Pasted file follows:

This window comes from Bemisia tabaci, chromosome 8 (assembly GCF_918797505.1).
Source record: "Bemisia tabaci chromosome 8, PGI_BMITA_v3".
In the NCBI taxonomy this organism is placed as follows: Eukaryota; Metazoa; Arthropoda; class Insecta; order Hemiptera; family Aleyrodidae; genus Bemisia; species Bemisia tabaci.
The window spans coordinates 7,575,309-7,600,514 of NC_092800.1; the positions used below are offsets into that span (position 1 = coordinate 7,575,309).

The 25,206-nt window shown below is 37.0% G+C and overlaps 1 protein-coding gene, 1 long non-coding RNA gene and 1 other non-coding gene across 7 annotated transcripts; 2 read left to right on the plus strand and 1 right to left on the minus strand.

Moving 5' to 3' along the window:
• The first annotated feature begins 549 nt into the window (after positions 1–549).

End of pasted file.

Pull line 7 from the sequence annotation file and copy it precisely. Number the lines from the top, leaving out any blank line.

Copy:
• The first annotated feature begins 549 nt into the window (after positions 1–549).